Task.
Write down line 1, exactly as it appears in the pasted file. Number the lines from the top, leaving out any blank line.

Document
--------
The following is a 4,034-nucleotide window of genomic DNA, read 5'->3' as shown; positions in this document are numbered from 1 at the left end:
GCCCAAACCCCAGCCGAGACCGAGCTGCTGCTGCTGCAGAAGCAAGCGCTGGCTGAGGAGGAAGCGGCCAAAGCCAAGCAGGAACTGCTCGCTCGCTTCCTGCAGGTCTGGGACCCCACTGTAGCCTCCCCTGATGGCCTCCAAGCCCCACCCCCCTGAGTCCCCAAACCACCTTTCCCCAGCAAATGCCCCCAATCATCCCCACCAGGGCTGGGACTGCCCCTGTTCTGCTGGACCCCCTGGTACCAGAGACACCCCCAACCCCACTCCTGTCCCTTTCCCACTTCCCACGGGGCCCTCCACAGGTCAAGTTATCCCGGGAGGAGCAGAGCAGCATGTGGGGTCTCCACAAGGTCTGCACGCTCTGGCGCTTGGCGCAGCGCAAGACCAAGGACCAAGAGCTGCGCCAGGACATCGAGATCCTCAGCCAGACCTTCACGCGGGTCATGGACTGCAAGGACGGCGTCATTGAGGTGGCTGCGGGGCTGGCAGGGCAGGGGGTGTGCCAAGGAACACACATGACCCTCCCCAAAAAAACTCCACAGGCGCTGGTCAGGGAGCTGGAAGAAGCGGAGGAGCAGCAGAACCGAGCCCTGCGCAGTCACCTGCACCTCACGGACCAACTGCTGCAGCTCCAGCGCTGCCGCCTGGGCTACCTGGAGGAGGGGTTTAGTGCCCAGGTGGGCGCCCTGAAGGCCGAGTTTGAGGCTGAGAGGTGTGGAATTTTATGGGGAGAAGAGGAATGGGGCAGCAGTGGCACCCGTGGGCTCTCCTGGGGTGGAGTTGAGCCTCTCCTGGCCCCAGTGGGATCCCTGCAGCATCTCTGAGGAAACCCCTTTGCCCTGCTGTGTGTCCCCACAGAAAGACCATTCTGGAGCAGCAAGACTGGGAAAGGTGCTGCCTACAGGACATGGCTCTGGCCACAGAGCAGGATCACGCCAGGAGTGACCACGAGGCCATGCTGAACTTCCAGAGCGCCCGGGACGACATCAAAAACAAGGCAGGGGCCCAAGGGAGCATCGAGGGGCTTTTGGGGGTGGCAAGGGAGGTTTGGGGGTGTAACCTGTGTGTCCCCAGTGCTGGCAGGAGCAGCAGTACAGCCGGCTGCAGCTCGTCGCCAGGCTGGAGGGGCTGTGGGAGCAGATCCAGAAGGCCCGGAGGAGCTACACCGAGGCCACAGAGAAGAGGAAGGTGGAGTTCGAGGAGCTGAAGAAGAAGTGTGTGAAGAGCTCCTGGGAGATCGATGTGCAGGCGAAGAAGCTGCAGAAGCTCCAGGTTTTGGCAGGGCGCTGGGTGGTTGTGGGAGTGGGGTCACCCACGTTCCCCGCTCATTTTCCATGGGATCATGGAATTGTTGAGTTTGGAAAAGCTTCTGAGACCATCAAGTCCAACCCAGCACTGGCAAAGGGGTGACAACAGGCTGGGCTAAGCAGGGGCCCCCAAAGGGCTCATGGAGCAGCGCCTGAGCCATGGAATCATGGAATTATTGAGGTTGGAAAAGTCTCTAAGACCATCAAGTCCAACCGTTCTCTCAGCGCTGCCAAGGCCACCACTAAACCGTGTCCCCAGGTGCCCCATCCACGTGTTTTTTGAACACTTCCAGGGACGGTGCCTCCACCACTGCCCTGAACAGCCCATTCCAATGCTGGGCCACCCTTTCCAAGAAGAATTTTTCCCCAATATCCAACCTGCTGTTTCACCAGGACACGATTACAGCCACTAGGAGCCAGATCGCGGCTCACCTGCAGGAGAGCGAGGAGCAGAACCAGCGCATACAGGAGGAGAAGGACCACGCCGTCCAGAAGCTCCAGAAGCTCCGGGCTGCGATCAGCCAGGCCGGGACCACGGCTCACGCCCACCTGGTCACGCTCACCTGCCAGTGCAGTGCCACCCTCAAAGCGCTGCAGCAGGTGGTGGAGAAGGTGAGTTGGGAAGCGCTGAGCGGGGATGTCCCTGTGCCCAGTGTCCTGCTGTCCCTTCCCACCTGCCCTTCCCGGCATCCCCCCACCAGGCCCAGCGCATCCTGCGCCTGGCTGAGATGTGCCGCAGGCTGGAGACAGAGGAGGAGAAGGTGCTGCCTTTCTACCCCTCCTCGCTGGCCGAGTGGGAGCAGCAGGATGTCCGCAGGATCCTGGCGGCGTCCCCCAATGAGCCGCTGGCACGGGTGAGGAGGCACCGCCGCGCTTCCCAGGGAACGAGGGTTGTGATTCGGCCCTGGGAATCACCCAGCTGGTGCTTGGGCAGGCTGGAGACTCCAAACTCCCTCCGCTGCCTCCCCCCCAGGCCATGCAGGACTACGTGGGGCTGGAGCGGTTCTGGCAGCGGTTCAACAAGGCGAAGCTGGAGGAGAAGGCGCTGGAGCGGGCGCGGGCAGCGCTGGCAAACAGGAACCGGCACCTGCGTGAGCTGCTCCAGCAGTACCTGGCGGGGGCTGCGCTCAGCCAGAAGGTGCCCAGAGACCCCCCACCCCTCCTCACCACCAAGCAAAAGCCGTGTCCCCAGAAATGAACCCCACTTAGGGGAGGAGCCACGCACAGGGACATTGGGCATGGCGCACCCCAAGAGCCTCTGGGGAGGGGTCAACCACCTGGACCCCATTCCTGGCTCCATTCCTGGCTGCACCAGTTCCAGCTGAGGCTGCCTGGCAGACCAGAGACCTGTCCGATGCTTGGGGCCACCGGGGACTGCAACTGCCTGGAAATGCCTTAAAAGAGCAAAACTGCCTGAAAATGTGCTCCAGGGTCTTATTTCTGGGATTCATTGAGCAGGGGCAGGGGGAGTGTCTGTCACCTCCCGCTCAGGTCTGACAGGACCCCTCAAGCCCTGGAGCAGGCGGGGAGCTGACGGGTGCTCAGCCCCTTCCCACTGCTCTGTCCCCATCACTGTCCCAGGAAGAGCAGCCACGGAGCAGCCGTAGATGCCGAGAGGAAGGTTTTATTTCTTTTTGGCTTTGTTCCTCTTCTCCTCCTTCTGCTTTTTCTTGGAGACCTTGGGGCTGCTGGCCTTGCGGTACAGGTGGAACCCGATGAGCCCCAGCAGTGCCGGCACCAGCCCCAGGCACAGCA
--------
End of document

The following is a 4,034-nucleotide window of genomic DNA, read 5'->3' as shown; positions in this document are numbered from 1 at the left end: